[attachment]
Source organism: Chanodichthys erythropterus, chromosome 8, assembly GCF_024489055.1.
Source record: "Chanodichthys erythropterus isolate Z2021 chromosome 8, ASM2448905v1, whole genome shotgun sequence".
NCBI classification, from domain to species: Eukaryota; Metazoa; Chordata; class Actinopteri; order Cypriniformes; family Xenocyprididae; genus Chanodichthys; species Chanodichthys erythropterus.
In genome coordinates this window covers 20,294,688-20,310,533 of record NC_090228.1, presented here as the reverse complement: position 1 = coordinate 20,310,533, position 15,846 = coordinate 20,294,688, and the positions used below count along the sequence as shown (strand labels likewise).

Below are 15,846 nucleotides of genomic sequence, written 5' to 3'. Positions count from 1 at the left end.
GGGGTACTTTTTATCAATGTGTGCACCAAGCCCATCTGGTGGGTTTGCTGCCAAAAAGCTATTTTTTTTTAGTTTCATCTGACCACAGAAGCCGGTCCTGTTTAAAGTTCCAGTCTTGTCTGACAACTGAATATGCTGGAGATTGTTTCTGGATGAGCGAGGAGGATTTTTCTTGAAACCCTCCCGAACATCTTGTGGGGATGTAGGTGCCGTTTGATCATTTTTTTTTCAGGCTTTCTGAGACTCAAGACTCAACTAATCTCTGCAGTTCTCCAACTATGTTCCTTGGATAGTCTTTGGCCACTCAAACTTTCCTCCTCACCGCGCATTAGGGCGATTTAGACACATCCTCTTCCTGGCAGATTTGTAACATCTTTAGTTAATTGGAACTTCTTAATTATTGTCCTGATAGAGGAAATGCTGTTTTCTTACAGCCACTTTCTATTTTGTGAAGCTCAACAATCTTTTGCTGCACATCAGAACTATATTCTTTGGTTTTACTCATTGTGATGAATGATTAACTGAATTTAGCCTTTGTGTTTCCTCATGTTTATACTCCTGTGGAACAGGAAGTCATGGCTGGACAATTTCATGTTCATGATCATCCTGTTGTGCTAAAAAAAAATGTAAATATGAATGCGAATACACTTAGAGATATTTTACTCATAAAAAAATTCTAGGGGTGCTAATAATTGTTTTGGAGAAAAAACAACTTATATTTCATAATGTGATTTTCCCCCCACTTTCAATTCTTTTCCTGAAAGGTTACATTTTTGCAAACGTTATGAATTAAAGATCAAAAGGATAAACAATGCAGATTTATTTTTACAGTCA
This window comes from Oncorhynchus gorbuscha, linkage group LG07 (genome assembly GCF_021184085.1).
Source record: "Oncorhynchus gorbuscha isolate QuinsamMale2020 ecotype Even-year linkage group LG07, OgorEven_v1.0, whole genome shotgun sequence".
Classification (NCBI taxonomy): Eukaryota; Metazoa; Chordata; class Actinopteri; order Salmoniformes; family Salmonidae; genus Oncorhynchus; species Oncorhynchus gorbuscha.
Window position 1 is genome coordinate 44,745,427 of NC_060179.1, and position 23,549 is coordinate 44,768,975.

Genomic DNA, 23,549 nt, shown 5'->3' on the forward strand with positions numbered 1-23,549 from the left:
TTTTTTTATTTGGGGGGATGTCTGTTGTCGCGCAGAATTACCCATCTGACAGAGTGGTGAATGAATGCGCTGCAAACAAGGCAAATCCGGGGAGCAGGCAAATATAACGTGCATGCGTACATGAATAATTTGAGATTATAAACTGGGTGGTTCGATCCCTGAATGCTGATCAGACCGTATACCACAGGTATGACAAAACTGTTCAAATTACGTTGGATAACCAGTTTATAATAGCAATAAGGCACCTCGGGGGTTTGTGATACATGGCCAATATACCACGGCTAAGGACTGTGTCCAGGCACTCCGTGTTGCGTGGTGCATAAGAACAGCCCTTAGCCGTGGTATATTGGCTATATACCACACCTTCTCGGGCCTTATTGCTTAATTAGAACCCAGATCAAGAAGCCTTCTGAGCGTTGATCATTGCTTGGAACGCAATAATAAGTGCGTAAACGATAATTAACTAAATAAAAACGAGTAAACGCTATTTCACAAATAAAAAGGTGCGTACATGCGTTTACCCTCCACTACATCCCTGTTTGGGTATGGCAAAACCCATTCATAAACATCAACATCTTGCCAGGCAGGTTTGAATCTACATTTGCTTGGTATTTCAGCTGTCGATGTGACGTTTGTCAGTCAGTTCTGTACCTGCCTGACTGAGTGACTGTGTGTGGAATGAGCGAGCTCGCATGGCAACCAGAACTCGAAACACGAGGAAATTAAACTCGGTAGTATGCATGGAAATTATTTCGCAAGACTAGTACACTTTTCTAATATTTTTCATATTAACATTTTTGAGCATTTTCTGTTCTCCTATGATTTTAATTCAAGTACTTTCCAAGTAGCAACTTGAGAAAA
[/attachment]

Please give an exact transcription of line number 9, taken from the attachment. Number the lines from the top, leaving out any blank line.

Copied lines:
Classification (NCBI taxonomy): Eukaryota; Metazoa; Chordata; class Actinopteri; order Salmoniformes; family Salmonidae; genus Oncorhynchus; species Oncorhynchus gorbuscha.